In India’s gloomy economy, diamond jobs are not forever

In India’s gloomy economy, diamond jobs are not forever
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First Published: Mon, Mar 09 2009. 11 03 PM IST

Shattered dreams: A diamond processing unit in Surat. An estimated 30-40% of factories here have shut. Amit Dave / Mint
Shattered dreams: A diamond processing unit in Surat. An estimated 30-40% of factories here have shut. Amit Dave / Mint
Updated: Mon, Mar 09 2009. 11 03 PM IST
Surat: For Jaysukhbhai Patel, a job cutting diamonds in Surat was the ticket to a better life for him and his family of four. Last November, Patel’s ticket expired when the small factory he worked in was shut like hundreds of others in India’s diamond hub, as demand for the gems dipped in the US and Western Europe, leaving at least 100,000 workers jobless.
Shattered dreams: A diamond processing unit in Surat. An estimated 30-40% of factories here have shut. Amit Dave / Mint
“I have worked in this industry for nearly 30 years, and I have seen many ups and downs,” said Patel, father of three, who now works in a local library for less than half his previous wage of about Rs4,000 a month. “But I have never seen factories being shut like this.”
The woes of Surat reflect a wider downturn for India’s export sector, which accounts for one-fifth of Asia’s third largest economy. Exports have fallen four months in a row and the latest data available shows a slide of 16% in January.
During the boom years, an estimated 800,000 workers spent 10-12 hours a day in thousands of factories and workshops, cutting and polishing tiny rough diamonds for export. Now mostly silent and shuttered, the factories are victims of a global crisis that has hit demand for the gem that defined this city for decades.
India processes about seven in every 10 of the world’s diamonds, mostly cheaper stones less than a carat. Surat is the heart of the industry, built on the skills of its craftsmen, its cheap migrant labour and its legendary entrepreneurial spirit. “People have worked hard to build this business for the last 30-40 years, but this downturn has made people risk-averse and afraid to trust their own people,” said Anoop Mehta, president of Bharat Diamond Bourse, the exchange in Mumbai.
Tighter liquidity and a weaker rupee, which lost 19% against the dollar last year and has slipped more than 5% this year already, are also weighing on the industry, he said. “What they’d earned over several years has been lost in a flash. This business runs on trust, so when payments are delayed, when orders are cancelled, it shakes your confidence.”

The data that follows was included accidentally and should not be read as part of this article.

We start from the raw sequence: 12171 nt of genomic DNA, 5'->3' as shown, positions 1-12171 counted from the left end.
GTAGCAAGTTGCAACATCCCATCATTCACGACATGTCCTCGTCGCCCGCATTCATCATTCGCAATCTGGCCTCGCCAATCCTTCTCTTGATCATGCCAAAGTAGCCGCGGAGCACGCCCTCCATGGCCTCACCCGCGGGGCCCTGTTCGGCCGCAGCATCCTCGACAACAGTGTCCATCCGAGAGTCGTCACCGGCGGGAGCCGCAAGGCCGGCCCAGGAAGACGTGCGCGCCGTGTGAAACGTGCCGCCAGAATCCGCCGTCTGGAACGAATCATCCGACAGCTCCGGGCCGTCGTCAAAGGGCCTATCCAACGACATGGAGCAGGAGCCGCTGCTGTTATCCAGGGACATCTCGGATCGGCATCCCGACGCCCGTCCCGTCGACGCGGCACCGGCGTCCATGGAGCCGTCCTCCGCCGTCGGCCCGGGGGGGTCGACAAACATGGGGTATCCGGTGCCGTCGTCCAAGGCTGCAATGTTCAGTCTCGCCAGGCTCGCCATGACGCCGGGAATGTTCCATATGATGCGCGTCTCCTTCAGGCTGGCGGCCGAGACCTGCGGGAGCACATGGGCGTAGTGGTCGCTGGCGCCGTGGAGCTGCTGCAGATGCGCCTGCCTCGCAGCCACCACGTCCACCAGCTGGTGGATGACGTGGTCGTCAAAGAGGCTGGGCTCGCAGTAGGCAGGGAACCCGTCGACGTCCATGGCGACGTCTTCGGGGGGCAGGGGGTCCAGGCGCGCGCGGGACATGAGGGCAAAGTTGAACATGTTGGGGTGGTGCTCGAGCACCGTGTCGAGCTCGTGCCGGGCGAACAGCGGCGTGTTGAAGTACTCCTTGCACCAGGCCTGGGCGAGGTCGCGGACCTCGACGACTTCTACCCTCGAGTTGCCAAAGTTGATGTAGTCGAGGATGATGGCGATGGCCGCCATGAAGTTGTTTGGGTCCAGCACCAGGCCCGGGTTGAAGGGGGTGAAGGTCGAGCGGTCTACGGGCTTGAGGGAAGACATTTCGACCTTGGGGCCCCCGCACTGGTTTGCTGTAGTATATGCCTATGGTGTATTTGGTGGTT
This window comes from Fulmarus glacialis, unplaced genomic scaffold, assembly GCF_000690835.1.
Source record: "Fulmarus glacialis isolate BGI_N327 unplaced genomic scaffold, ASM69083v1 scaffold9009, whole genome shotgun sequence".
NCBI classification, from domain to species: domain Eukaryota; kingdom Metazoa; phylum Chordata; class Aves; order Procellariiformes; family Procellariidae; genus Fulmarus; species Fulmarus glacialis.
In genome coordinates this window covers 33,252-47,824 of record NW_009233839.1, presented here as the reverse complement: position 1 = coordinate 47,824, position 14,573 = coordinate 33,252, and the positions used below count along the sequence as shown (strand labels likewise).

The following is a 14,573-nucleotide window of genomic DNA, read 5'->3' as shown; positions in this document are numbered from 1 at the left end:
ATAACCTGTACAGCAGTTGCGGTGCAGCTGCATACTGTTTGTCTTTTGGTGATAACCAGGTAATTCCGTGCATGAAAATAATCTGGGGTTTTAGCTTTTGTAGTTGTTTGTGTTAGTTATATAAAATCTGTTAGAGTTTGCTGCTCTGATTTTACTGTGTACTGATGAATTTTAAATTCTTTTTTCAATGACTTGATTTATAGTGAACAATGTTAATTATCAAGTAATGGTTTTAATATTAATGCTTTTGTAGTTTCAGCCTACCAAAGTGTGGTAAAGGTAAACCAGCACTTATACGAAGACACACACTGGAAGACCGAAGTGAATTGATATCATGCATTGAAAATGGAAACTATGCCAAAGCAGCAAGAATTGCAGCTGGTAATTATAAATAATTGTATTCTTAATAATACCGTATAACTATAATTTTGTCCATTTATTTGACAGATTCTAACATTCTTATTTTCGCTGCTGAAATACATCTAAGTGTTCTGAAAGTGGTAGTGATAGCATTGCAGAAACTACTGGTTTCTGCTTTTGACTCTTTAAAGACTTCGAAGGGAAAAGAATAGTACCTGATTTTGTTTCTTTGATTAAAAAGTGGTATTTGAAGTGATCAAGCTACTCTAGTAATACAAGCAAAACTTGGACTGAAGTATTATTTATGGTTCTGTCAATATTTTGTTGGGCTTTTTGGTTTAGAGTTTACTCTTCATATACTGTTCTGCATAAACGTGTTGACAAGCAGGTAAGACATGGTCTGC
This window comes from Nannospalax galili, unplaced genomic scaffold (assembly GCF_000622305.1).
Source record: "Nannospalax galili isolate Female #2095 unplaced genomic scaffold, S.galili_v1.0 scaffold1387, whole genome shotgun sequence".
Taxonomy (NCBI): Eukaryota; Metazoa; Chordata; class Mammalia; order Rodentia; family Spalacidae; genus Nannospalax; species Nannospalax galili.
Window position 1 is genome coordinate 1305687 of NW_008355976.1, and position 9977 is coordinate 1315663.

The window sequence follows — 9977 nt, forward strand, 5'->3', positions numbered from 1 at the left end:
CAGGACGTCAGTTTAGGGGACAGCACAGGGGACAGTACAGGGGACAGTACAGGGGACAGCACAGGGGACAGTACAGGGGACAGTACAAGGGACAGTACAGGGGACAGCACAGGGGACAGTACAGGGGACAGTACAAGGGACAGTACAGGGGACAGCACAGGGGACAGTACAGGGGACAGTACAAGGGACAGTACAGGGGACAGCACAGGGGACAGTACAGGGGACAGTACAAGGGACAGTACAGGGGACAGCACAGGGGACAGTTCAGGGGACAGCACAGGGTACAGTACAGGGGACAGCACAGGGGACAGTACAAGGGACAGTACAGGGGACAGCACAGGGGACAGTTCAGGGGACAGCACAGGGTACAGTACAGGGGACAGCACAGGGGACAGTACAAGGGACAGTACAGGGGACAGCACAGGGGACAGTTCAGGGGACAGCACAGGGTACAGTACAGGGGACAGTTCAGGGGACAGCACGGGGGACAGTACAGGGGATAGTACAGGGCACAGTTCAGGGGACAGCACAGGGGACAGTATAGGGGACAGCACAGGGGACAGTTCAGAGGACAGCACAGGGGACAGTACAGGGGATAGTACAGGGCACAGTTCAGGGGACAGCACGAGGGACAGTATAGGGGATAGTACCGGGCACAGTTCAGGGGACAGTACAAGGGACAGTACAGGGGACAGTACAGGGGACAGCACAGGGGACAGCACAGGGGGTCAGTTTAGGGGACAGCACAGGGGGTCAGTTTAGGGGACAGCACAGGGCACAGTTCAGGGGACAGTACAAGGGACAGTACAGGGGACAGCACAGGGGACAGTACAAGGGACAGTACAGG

At about $11 billion (about Rs57,000 crore), India’s exports of cut and polished diamonds is down about 3% so far this fiscal year from April, according to Gem and Jewellery Export Promotion Council.
Several diamond units have abandoned their business entirely, installing textile machinery or taking on other work.
It is hard to come by accurate data on the number of factories or workers employed in Surat, as most units are small and do not maintain employee records, paying workers per diamond. Estimates range from 500,000-800,000 workers in 6,000-10,000 factories and workshops. The industry estimates that about 30-40% of factories have shut. At least 70 workers have committed suicide since the downturn, welfare organizations said.
The industry has appealed to the state and the central bank for assistance, and has also put together an emergency package of about Rs50 lakh for workers.
But that has not been of much comfort to Patel. “The assistance they are offering is too little.”
Surat, notorious for its opaque dealings, has long been criticized for its sweatshop-like conditions.
Babu Jirawala, leader of the Surat Diamond Workers’ Association, hopes the crisis will bring about change.
“These workers have no job security, no insurance, no pension, not even an ID at their workplace,” he said in his tiny office, where workers drop by from time to time for updates.
“So far it was like a family, now it’s been torn apart, and owners have abandoned the workers. Now, if the central bank helps, then they must lay down conditions on these factories,” he said.
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First Published: Mon, Mar 09 2009. 11 03 PM IST